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Yankees 4, Royals 8: Bullpen and defense sloppy as can be

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This game was far more boring than the score would indicate.

MLB: New York Yankees at Kansas City Royals Jay Biggerstaff-USA TODAY Sports

Well, at least this game didn’t take five hours. Unfortunately, the Yankees’ offense was stagnant for seven of nine innings, the defense was truly terrible to the tune of four errors, and the weary bullpen couldn’t keep the club within striking distance. The Yankees will have to wait for another day for a shot at a series win, as they lost on Tuesday night to the Royals, 8-4.

Salvador Perez took Nestor Cortes Jr. deep in the first inning, his 28th of the season, and given how unlikely Cortes’ success has been this year, it raised eyebrows about the proverbial pumpkin he might end up becoming. The Royals were up 2-0 early, but after that, Cortes pitched really well, striking out five without walking a batter. He allowed another unearned run before Sal tagged him again in the sixth, this time for a solo shot.

You can’t decouple the two home runs from the overall start — home runs are something that pitchers have a lot of control over, and like we saw tonight, can drastically change the outcome of a game. I also think that Cortes shouldn’t have been left in to face Perez a third time. He pitched fine, but made mistakes to the other team’s best hitter, and paid for it.

In a marked departure from last night, the Yankees didn’t spend the first six innings flailing away at the plate. Andrew Velazquez knocked a double to the wall in the third inning, and scampered home on a wild pitch two batters later. The run on the wild pitch was the 14th such score for the Yankees this season, the most in baseball and a recurring theme of a season where the club has often failed to bring men in by, y’know, hitting the ball.

Kyle Higashioka chipped in with a two-run bomb that at the time gave the Yankees the lead, just an inning after the wild pitch:

Unfortunately, Higgy’s defense let us down a bit over the course of the game. He’s still an exceptional framer, but wayyy overthrew two steal attempts, missing the infielder on both. The first didn’t hurt the Yankees, but the second, as Whit Merrifield swiped third, led to the Royal trotting home and tying the game at 3-3.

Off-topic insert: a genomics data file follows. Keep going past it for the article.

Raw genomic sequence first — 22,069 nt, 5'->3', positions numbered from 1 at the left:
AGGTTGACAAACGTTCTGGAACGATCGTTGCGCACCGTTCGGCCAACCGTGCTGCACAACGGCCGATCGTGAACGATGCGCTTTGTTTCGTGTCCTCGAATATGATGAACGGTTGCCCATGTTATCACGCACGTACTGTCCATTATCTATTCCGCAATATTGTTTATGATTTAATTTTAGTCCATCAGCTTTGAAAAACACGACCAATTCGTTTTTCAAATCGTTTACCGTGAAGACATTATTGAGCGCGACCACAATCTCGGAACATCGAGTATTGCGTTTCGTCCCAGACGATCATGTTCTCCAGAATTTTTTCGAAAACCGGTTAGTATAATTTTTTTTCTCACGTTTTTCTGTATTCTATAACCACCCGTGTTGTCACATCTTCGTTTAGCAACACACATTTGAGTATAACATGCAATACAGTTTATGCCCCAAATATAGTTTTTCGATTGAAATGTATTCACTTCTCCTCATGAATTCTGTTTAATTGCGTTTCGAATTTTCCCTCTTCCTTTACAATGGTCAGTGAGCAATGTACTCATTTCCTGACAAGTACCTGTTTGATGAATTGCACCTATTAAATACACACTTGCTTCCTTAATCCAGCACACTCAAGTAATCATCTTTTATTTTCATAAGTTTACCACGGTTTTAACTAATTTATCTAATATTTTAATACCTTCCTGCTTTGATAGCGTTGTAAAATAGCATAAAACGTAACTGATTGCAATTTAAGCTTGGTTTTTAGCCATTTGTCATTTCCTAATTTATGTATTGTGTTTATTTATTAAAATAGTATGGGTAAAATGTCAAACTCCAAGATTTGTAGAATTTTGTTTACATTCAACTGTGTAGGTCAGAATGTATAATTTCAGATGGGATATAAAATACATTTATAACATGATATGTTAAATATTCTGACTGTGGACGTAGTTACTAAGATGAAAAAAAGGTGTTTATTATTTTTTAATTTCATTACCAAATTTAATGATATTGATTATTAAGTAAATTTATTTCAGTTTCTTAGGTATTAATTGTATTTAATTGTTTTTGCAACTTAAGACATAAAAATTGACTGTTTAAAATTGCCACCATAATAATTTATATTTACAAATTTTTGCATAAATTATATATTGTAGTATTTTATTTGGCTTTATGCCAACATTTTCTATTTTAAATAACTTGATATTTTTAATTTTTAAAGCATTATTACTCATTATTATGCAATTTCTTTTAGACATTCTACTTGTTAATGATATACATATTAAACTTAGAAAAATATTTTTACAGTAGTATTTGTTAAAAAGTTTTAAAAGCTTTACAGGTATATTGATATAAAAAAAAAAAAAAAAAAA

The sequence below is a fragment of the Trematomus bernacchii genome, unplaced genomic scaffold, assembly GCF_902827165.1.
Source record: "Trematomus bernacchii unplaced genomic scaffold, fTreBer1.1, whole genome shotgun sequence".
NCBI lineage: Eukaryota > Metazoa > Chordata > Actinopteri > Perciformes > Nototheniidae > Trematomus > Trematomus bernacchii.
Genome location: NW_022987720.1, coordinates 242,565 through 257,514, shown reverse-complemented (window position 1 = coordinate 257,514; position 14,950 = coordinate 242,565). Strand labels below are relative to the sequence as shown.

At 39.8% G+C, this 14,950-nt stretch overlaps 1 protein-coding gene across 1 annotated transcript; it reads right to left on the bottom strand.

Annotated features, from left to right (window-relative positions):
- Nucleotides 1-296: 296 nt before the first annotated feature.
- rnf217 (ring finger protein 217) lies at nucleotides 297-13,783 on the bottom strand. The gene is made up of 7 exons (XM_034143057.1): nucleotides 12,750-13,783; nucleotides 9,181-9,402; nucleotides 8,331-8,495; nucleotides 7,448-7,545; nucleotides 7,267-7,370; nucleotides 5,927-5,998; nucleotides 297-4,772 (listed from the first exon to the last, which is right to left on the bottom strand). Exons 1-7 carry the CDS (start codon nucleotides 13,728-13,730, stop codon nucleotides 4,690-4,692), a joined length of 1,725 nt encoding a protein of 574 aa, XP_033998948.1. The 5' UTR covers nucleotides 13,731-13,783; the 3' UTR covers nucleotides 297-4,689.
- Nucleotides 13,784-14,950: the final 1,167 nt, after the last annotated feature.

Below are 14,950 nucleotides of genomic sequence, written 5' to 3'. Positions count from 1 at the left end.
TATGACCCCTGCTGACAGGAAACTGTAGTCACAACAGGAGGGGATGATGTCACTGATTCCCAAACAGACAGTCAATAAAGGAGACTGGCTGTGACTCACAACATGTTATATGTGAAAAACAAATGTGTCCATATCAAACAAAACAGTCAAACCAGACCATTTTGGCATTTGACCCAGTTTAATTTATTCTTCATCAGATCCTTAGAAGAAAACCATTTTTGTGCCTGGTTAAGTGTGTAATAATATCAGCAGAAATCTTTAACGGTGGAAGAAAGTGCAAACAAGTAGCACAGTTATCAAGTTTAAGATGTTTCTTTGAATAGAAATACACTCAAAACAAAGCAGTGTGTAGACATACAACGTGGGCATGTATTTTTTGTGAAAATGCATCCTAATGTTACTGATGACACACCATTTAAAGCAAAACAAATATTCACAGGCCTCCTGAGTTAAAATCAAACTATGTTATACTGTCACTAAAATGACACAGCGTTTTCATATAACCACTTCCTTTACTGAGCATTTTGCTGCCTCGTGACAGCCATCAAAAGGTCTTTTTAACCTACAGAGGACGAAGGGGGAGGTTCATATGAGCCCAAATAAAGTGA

DJ LeMahieu gave the Yankees the lead back in the sixth inning, driving a hard single to right field to score Jonathan Davis. It was exactly the kind of at-bat that fans have grown accustomed to seeing from LeMahieu over the past two years, and we need to see more of for the Yankees to be a real postseason threat.

After that, and Perez’s second home run of the game, it was really up to the bullpen to keep the game close. They did not do that. Stephen Ridings came in with a runner on base, allowed an RBI double to Hunter Dozier that scored that run — technically charged to Cortes — and then gave up another two runs in the seventh, committing an error of his own to add to the defensive struggles:

The Royals certainly tested the big rookie with two bunts, and whether Ridings was rattled or not, he wasn’t as effective as we’d seen so far this year.

Nick Nelson was called upon to work the eighth, and that went about as well as you would expect. The silver lining of his outing is that he hopefully won’t be called upon to work tomorrow, where the Yankees will start Johnny Wholestaff* in an effort to eke out a series win. The rubber match will kick off at 2:10pm Eastern.

*Even after the game, the Yankees did not have a starter or opener to announce. Promising.

Box Score